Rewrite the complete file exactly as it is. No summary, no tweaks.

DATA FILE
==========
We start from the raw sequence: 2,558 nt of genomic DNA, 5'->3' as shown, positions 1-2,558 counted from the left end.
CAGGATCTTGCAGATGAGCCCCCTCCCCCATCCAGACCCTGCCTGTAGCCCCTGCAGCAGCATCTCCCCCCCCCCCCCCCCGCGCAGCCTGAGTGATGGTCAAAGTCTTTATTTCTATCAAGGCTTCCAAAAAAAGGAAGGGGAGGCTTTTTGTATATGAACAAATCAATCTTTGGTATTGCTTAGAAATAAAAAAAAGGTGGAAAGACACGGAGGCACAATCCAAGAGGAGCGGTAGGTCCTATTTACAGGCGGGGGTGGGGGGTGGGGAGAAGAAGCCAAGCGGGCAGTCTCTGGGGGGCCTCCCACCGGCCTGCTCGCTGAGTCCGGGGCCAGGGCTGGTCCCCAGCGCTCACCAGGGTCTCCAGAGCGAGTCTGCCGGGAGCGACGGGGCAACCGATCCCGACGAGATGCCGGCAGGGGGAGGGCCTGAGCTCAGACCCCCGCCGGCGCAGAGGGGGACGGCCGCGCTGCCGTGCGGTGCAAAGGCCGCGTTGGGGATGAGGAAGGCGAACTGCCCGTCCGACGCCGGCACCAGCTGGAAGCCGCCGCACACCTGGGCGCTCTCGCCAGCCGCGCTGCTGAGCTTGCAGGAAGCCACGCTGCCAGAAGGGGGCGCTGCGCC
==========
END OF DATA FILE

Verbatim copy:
We start from the raw sequence: 2,558 nt of genomic DNA, 5'->3' as shown, positions 1-2,558 counted from the left end.
CAGGATCTTGCAGATGAGCCCCCTCCCCCATCCAGACCCTGCCTGTAGCCCCTGCAGCAGCATCTCCCCCCCCCCCCCCCCGCGCAGCCTGAGTGATGGTCAAAGTCTTTATTTCTATCAAGGCTTCCAAAAAAAGGAAGGGGAGGCTTTTTGTATATGAACAAATCAATCTTTGGTATTGCTTAGAAATAAAAAAAAGGTGGAAAGACACGGAGGCACAATCCAAGAGGAGCGGTAGGTCCTATTTACAGGCGGGGGTGGGGGGTGGGGAGAAGAAGCCAAGCGGGCAGTCTCTGGGGGGCCTCCCACCGGCCTGCTCGCTGAGTCCGGGGCCAGGGCTGGTCCCCAGCGCTCACCAGGGTCTCCAGAGCGAGTCTGCCGGGAGCGACGGGGCAACCGATCCCGACGAGATGCCGGCAGGGGGAGGGCCTGAGCTCAGACCCCCGCCGGCGCAGAGGGGGACGGCCGCGCTGCCGTGCGGTGCAAAGGCCGCGTTGGGGATGAGGAAGGCGAACTGCCCGTCCGACGCCGGCACCAGCTGGAAGCCGCCGCACACCTGGGCGCTCTCGCCAGCCGCGCTGCTGAGCTTGCAGGAAGCCACGCTGCCAGAAGGGGGCGCTGCGCC